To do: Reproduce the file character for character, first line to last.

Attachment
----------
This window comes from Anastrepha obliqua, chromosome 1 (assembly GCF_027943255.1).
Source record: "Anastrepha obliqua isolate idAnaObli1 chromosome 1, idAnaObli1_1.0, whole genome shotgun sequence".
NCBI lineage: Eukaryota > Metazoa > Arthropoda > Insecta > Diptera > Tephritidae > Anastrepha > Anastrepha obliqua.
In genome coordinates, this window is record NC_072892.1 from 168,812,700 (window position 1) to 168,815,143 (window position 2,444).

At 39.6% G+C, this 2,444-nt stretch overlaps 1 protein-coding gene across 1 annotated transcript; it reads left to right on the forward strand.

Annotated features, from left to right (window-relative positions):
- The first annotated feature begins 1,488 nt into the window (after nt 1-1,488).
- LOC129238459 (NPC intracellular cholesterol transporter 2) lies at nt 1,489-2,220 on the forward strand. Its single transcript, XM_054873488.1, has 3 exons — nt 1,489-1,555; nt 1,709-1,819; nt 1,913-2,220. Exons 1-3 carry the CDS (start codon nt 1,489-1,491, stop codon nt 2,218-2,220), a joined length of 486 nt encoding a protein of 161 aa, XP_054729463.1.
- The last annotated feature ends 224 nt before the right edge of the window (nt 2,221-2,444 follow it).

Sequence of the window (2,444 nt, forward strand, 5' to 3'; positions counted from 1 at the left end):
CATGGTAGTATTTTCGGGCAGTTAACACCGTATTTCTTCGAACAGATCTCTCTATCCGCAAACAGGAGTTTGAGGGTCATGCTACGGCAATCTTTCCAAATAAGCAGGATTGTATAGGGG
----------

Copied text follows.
This window comes from Anastrepha obliqua, chromosome 1 (assembly GCF_027943255.1).
Source record: "Anastrepha obliqua isolate idAnaObli1 chromosome 1, idAnaObli1_1.0, whole genome shotgun sequence".
NCBI lineage: Eukaryota > Metazoa > Arthropoda > Insecta > Diptera > Tephritidae > Anastrepha > Anastrepha obliqua.
In genome coordinates, this window is record NC_072892.1 from 168,812,700 (window position 1) to 168,815,143 (window position 2,444).

At 39.6% G+C, this 2,444-nt stretch overlaps 1 protein-coding gene across 1 annotated transcript; it reads left to right on the forward strand.

Annotated features, from left to right (window-relative positions):
- The first annotated feature begins 1,488 nt into the window (after nt 1-1,488).
- LOC129238459 (NPC intracellular cholesterol transporter 2) lies at nt 1,489-2,220 on the forward strand. Its single transcript, XM_054873488.1, has 3 exons — nt 1,489-1,555; nt 1,709-1,819; nt 1,913-2,220. Exons 1-3 carry the CDS (start codon nt 1,489-1,491, stop codon nt 2,218-2,220), a joined length of 486 nt encoding a protein of 161 aa, XP_054729463.1.
- The last annotated feature ends 224 nt before the right edge of the window (nt 2,221-2,444 follow it).

Sequence of the window (2,444 nt, forward strand, 5' to 3'; positions counted from 1 at the left end):
CATGGTAGTATTTTCGGGCAGTTAACACCGTATTTCTTCGAACAGATCTCTCTATCCGCAAACAGGAGTTTGAGGGTCATGCTACGGCAATCTTTCCAAATAAGCAGGATTGTATAGGGG